It’s been about a week since I’ve arrived in Siem Reap and I must say my body seems to be accepting this humid, hot climate in October. In NYC, I could probably enjoy the cool autumn breeze, but here…nope!
My friend gave me the scoop about living in Siem Reap, but you can’t really know what you’re getting yourself into until you’re actually here. With that said, I’d like to share some of my tips on how you could prepare yourself for living in Siem Reap.
Learn to ride a bike. You’d be surprised to find out how many people don’t know or were never taught how to ride a bike during their childhood. Here, it’s one of the most common methods of transportation after tuk tuk or motorbike.
Practice riding a bike in a real street, not in your backyard.
Trust me, this one is one of the most helpful tips I can give you. I learned how to ride a bike when I was a kid, but I only practiced in my driveway and at the park, both of which were car and traffic-free! This week, my office’s tuk tuk driver let me and the two other volunteers fly from the nest and we were on our own riding our own bicycles. AND LET ME TELL YOU, it’s not easy when maybe 80% of the streets are unpaved and/or do not have traffic lights or signs. You’ll be dodging traffic left and right, in front of and in back of you. If you’re a noob like me, you have to signal with your left arm out when you want to make a left and risk getting it whacked if you stop too close to a tuk tuk or a zooming motorbike.
If you’re feeling lavish, hail a “trusty” tuk tuk.
Tuk tuks are one of the most common ways tourists get around in Siem Reap, and probably in other parts of Southeast Asia. A little seated carriage is attached to motorbike and will be your “taxi” while you’re in Siem Reap. For a modest $1-3 USD, you can get around most of the city without issue. Make sure you negotiate the price with the driver BEFORE you get in, or haha good luck 😐
Book someplace to stay for the first week or two, and book another place for the long term later.
If it’s your first time living in Siem Reap like me, it would be prudent to book a short-term stay when you first arrive. You won’t really know what you’ll be close to, so if you decide you like a particular neighborhood, you can easily find a cheap apartment for under $200 USD a month pretty much anywhere you want. There’s an “Expats and locals living in Siem Reap, Cambodia” Facebook group that advertises apartments for rent/sale and also many other helpful items that you may be interested in!
Bring DEET insect repellent.
If you know me, you know that I’m literally a mosquito magnet no matter where I am in the world. Name a place, and there will be at least one mosquito that’s lurking near me…When I was in Mexico this summer, I had brought and bought insect repellent but I still got bitten quite a bit. Turns out you need DEET percentages of at least 10-15%, and even that might not be strong enough depending on how evil the mosquito is. I ended up purchasing 8 bottles of 40% DEET repellent spray and lotion (yes, overkill but really I’m trying to avoid getting any mosquito-borne viruses). So far, I’ve been using the spray every morning before I leave my home and it’s been pretty reliable. I did apply lotion to my feet after I wash them in the afternoon (we experienced quite a bit of flooding from the rain so there’s some stagnant water outside the office) but it didn’t seem to work as effectively as I’d hoped repellent lotion would.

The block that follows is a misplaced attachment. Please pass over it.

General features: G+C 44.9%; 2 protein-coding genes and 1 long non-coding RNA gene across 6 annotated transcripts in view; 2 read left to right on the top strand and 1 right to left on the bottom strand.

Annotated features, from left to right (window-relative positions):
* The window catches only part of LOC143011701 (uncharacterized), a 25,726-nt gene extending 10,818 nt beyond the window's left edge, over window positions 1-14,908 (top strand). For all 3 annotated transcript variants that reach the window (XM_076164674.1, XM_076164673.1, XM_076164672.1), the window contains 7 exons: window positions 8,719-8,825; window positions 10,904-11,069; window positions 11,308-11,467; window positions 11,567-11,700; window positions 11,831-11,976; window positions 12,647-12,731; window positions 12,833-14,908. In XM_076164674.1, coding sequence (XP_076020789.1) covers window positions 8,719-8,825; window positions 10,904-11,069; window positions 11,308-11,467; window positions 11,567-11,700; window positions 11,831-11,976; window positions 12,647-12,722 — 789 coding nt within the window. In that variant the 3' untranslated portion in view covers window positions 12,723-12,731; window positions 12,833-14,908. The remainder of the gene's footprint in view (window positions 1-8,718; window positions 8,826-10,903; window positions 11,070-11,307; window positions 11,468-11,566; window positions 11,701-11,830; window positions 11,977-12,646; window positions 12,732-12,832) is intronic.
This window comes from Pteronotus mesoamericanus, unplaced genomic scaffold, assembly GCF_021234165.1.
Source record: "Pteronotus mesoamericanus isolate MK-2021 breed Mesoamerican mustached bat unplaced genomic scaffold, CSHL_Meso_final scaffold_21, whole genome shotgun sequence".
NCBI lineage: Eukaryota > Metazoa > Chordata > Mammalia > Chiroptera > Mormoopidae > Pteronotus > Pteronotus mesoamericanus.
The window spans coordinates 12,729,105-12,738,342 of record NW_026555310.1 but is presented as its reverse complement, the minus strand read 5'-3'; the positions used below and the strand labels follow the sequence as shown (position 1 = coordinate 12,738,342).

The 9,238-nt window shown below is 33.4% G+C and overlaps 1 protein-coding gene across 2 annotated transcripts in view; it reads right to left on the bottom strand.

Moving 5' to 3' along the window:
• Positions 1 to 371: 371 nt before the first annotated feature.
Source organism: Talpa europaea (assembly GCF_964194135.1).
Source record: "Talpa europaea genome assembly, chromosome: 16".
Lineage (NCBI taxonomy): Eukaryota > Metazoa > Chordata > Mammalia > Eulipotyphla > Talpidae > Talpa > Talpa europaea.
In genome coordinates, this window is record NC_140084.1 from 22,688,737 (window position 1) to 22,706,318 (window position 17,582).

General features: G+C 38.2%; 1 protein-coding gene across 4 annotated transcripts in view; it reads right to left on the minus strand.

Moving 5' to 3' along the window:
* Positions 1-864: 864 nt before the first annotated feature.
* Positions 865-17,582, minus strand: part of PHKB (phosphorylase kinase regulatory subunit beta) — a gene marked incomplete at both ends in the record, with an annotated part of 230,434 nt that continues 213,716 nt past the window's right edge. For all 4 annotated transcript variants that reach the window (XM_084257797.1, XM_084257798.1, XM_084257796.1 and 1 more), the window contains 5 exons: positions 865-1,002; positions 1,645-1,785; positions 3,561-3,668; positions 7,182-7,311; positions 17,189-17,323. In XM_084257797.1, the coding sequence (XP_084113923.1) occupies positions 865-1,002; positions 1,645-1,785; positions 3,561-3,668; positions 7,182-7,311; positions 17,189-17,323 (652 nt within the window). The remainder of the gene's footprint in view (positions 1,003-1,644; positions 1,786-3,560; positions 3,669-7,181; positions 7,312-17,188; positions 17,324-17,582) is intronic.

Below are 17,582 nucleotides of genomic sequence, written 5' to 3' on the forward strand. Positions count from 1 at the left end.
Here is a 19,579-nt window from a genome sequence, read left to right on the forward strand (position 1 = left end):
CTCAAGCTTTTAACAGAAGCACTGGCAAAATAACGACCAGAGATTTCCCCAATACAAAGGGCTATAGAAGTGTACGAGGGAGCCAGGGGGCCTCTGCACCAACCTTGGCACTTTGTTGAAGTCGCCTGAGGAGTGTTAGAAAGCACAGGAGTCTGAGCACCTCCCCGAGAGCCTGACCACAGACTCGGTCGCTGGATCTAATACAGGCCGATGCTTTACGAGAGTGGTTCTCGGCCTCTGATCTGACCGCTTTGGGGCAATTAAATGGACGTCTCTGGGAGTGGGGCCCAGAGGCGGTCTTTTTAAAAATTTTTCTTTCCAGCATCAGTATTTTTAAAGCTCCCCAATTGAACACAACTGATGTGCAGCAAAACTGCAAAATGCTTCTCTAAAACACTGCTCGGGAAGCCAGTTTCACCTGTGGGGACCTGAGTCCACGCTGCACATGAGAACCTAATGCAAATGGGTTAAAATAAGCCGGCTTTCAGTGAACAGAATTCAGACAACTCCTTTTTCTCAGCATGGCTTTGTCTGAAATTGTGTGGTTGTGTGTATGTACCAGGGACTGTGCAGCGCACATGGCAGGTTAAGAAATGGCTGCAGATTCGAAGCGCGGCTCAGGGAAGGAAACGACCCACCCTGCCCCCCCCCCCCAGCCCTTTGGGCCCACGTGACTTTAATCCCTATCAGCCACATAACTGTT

Bring cheap quick-drying sandals.
Echoing what I mentioned above about the flooding…I brought a pair of leather flip flops that tend to absorb water, and I didn’t want it to be contaminated with stagnant water that potentially can carry parasitic worms, so I was lucky to find sandals for only $1.50 here. But hey, Old Navy sells $1 flip-flops, so invest in that in the US or wherever you can find a cheap water-repelling shoe that is easy to wash!
TRY the local food! (But bring travel medicine, just in case)
If you’re going to a new place for the first time, you need to try the food, at least once! It’s almost guaranteed that your home city won’t have authentic cuisine the way they have it in the country in which you’re traveling. If you want to err on the cautious side, go to an actual restaurant where they serve the local cuisine, and if you’re feeling brave, try the street food in the stands lining the streets. Use your judgment when you try these foods–if it’s meat, you want to see that it’s either refrigerated and cooked in front of you, or that your food is very hot when it’s served to you. If you have a sensitive stomach, you can bring any of the following items with you: Pepto Bismol (helps with upset stomach), activated charcoal (apparently it clings to the toxins in your body and helps you expel it), Imodium (anti-diarrheal), psyllium husk (to stay regular when you go #2)